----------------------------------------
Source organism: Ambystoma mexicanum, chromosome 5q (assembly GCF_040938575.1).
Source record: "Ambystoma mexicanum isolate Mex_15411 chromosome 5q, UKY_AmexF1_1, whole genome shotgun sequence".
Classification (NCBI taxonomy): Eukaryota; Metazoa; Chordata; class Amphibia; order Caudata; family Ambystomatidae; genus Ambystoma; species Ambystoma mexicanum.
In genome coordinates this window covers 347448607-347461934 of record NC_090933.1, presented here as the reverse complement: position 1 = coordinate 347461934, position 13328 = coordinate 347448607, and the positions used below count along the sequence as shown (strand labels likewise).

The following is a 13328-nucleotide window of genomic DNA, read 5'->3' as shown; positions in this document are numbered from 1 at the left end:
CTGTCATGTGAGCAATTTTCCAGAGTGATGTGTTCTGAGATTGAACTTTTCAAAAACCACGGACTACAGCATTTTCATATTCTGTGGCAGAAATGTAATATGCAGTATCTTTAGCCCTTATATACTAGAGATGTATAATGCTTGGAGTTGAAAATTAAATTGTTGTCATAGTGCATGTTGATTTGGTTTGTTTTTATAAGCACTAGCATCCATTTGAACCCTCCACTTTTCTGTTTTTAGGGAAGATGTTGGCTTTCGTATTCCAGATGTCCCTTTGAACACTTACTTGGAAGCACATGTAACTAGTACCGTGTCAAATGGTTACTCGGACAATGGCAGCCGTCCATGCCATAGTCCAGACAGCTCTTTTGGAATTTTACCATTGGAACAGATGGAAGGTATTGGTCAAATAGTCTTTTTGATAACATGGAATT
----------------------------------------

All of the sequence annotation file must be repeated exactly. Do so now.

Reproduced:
Source organism: Ambystoma mexicanum, chromosome 5q (assembly GCF_040938575.1).
Source record: "Ambystoma mexicanum isolate Mex_15411 chromosome 5q, UKY_AmexF1_1, whole genome shotgun sequence".
Classification (NCBI taxonomy): Eukaryota; Metazoa; Chordata; class Amphibia; order Caudata; family Ambystomatidae; genus Ambystoma; species Ambystoma mexicanum.
In genome coordinates this window covers 347448607-347461934 of record NC_090933.1, presented here as the reverse complement: position 1 = coordinate 347461934, position 13328 = coordinate 347448607, and the positions used below count along the sequence as shown (strand labels likewise).

The following is a 13328-nucleotide window of genomic DNA, read 5'->3' as shown; positions in this document are numbered from 1 at the left end:
CTGTCATGTGAGCAATTTTCCAGAGTGATGTGTTCTGAGATTGAACTTTTCAAAAACCACGGACTACAGCATTTTCATATTCTGTGGCAGAAATGTAATATGCAGTATCTTTAGCCCTTATATACTAGAGATGTATAATGCTTGGAGTTGAAAATTAAATTGTTGTCATAGTGCATGTTGATTTGGTTTGTTTTTATAAGCACTAGCATCCATTTGAACCCTCCACTTTTCTGTTTTTAGGGAAGATGTTGGCTTTCGTATTCCAGATGTCCCTTTGAACACTTACTTGGAAGCACATGTAACTAGTACCGTGTCAAATGGTTACTCGGACAATGGCAGCCGTCCATGCCATAGTCCAGACAGCTCTTTTGGAATTTTACCATTGGAACAGATGGAAGGTATTGGTCAAATAGTCTTTTTGATAACATGGAATT